It’s difficult to identify a collapsing team before the collapse actually happens, because typically such a team needs not only to have some obvious weak spots, but it generally also needs some unfortunate chance events in those areas to push it over the edge.
The Flyers do have some chinks in crucial places in their metaphorical armour, and for the most part those flaws went unaddressed in a summer during which the team was hampered by its salary-cap situation.
CapGeek.com indicates that the team is nearly $5 million over the ceiling.
As for unfortunate events, Philadelphia is already off to a poor start:
Giroux is the team’s offensive engine, a Hart Trophy candidate in 2013-14 who had a 24-point lead on regular linemate Jakub Voracek for the team’s scoring crown. More importantly, he’s a puck-possession monster, as a quick glance at the Flyers’ shot and goal totals last year conveys convincingly:
|Flyers five-on-five numbers, 2013-14|
|With Giroux on the ice||3.31||2.68||55.3%||33.7||30.1||52.8%|
|Without Giroux on the ice||2.16||2.55||45.9%||27.0||31.5||46.2%|
With Giroux on the ice, the Flyers outshoot and outscore their opponents by a wide margin. With him off the ice, they’re just a touch better than last season’s Edmonton Oilers.
That isn’t all Giroux, of course.
He plays with good players, including the aforementioned Voracek, but it is reflective of his importance to the team. Now he’s out for the preseason. In the best-case scenario, he enters the year with a minimum of warm-up opportunity. In the worst-case scenario, this becomes a nagging injury that plagues him all year.
The Giroux injury comes just one day after veteran defenceman Kimmo Timonen confirmed that a blood disorder has put his continued NHL career in extreme jeopardy:
The Timonen injury is particularly problematic because it hits the Flyers in a spot where the team was already weak.
Philadelphia’s desire to add a top-tier defenceman to its mix on the back end is well-known. It’s what prompted to the team to add Chris Pronger and later to offer-sheet restricted free agent Shea Weber once injury ended Pronger’s career.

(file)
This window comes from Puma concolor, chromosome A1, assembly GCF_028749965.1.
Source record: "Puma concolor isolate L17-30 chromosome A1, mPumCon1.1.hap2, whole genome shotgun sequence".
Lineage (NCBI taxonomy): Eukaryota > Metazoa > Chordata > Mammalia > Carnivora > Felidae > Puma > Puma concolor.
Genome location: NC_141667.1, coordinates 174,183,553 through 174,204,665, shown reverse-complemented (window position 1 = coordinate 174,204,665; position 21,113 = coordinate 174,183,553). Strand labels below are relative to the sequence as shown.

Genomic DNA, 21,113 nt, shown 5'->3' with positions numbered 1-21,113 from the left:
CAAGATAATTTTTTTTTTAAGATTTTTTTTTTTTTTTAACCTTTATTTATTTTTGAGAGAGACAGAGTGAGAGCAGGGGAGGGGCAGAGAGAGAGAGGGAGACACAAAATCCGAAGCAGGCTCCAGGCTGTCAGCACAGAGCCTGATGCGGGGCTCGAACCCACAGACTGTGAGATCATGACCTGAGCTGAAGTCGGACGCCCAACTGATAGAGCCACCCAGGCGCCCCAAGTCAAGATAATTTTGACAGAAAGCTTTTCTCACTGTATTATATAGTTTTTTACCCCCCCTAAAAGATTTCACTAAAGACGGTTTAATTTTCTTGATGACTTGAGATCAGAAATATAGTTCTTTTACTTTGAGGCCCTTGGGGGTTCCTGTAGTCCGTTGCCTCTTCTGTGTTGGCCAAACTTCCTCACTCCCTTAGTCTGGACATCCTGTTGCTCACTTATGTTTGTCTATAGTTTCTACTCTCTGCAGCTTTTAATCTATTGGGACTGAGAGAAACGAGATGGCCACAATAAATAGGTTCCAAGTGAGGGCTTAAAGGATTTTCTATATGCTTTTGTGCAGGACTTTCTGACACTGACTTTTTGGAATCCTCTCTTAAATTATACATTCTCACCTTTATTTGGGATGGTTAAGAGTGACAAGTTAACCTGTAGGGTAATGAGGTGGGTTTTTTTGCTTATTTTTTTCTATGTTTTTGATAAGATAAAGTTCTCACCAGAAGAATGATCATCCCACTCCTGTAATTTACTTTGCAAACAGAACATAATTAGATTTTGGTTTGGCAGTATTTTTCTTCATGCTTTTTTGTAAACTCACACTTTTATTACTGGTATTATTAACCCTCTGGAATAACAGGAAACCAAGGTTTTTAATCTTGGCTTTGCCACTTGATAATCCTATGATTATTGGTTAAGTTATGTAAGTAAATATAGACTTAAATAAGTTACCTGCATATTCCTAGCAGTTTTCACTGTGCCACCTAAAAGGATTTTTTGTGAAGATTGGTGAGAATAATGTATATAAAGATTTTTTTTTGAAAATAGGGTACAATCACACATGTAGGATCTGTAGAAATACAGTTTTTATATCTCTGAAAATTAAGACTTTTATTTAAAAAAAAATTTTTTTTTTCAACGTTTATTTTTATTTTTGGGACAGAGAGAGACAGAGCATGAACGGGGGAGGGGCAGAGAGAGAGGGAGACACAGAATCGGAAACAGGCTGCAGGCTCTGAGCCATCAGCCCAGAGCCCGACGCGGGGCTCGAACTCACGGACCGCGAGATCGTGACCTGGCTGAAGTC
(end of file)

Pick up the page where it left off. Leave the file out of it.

Now the team will lean on Braydon Coburn, advanced-stats train wreck Andrew MacDonald and a collection of middling support players. As we noted in our complete breakdown of the team's defence, that simply isn’t good enough.
Those defensive woes could well exacerbate another potential problem—the one in net. Steve Mason had a great 2013-14, but it will be a few years before skeptics stop talking about what preceded it:
As an aside, that has to be the weirdest stat line I’ve ever seen a goalie post.
Maybe he’s a reversed big dipper and we’ll see years of play at the league-average level he managed last season. It’s entirely possible, however, that he does the same thing to the Flyers as he did to the Blue Jackets when Columbus entrusted him with the No. 1 job.
If Mason falls well below the NHL average again, Philadelphia will combine bad goaltending with a bad defensive corps. It’s not a combination many teams try for.
Those who point out that Mason’s been a different goalie since arriving in Philadelphia have a fair point, but it’s impossible to ignore the fact that few No. 1 netminders in the league have proven they have the capacity to single-handedly kneecap a team as thoroughly as Mason.
The Flyers certainly aren’t a guaranteed disaster.
But with the team’s franchise player sidelined for training camp, the defence wobbly and the goaltending uncertain, few 2013-14 playoff teams have as combustible a mix on their roster. With the wrong spark, all of 2014-15 could go up in flames.
Jonathan Willis covers the NHL for Bleacher Report. Follow him on Twitter for more of his work.